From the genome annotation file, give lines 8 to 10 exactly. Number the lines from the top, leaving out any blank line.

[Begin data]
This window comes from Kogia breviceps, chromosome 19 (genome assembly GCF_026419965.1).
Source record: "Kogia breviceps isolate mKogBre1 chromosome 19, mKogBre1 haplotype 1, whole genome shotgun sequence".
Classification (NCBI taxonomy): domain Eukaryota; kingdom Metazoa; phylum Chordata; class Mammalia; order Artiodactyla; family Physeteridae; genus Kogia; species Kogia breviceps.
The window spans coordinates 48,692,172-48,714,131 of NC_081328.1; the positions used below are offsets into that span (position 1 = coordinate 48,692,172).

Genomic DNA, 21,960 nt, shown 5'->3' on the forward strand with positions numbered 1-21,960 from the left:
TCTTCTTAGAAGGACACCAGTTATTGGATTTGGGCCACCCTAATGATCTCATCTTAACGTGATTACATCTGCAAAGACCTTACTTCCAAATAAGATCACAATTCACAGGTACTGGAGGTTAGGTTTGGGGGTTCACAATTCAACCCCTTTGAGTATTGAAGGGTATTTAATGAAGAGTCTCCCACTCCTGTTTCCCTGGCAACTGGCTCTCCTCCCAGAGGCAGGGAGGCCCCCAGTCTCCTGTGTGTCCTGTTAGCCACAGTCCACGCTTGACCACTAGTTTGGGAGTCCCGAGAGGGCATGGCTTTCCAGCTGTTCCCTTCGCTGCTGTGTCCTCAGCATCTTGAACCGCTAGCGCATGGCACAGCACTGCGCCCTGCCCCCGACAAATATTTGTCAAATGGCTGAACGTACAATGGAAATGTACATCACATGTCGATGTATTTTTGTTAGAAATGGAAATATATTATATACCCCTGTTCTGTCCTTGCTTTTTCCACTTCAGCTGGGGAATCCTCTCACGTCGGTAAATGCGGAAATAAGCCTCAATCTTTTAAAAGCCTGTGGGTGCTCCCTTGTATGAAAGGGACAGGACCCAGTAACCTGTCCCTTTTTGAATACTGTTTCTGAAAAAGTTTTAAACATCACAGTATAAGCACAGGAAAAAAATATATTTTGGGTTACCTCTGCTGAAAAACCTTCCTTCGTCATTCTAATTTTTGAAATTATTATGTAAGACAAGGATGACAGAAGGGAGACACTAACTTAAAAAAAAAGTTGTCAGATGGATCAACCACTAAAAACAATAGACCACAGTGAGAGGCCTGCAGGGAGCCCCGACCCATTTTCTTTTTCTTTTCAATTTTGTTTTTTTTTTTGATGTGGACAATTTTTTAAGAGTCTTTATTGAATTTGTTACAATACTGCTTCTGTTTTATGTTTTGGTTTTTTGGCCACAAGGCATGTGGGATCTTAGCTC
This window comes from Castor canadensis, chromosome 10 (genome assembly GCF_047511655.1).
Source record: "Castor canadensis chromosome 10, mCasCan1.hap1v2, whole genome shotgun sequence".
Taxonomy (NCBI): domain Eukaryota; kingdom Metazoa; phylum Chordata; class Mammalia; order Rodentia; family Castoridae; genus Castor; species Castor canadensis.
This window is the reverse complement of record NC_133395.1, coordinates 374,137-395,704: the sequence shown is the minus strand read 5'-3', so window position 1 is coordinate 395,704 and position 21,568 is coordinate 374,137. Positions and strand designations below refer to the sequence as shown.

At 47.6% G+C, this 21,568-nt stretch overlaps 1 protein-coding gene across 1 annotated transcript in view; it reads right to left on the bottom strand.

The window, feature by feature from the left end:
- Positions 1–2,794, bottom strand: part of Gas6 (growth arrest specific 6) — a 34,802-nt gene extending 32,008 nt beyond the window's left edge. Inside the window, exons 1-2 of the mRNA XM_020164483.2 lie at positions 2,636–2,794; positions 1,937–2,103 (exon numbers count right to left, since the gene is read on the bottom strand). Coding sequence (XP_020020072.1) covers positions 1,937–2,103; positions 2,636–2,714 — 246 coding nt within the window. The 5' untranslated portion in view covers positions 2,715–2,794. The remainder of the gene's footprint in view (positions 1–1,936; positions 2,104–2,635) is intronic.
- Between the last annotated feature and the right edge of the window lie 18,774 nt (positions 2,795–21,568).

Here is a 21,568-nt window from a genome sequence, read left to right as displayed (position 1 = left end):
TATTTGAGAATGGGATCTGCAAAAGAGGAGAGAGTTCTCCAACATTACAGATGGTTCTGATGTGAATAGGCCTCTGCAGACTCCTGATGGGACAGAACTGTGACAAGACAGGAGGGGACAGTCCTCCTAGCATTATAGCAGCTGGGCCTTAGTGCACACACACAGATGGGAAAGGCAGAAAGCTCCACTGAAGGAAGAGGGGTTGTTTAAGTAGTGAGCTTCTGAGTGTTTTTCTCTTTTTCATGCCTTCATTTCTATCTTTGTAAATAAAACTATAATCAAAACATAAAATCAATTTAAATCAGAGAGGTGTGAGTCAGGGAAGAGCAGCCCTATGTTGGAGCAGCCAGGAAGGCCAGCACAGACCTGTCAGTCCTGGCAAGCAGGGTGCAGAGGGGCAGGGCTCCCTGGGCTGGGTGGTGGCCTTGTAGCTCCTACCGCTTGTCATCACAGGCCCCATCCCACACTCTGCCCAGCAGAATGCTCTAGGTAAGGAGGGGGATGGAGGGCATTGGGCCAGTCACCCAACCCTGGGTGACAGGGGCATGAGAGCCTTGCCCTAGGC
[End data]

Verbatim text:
Source record: "Castor canadensis chromosome 10, mCasCan1.hap1v2, whole genome shotgun sequence".
Taxonomy (NCBI): domain Eukaryota; kingdom Metazoa; phylum Chordata; class Mammalia; order Rodentia; family Castoridae; genus Castor; species Castor canadensis.
This window is the reverse complement of record NC_133395.1, coordinates 374,137-395,704: the sequence shown is the minus strand read 5'-3', so window position 1 is coordinate 395,704 and position 21,568 is coordinate 374,137. Positions and strand designations below refer to the sequence as shown.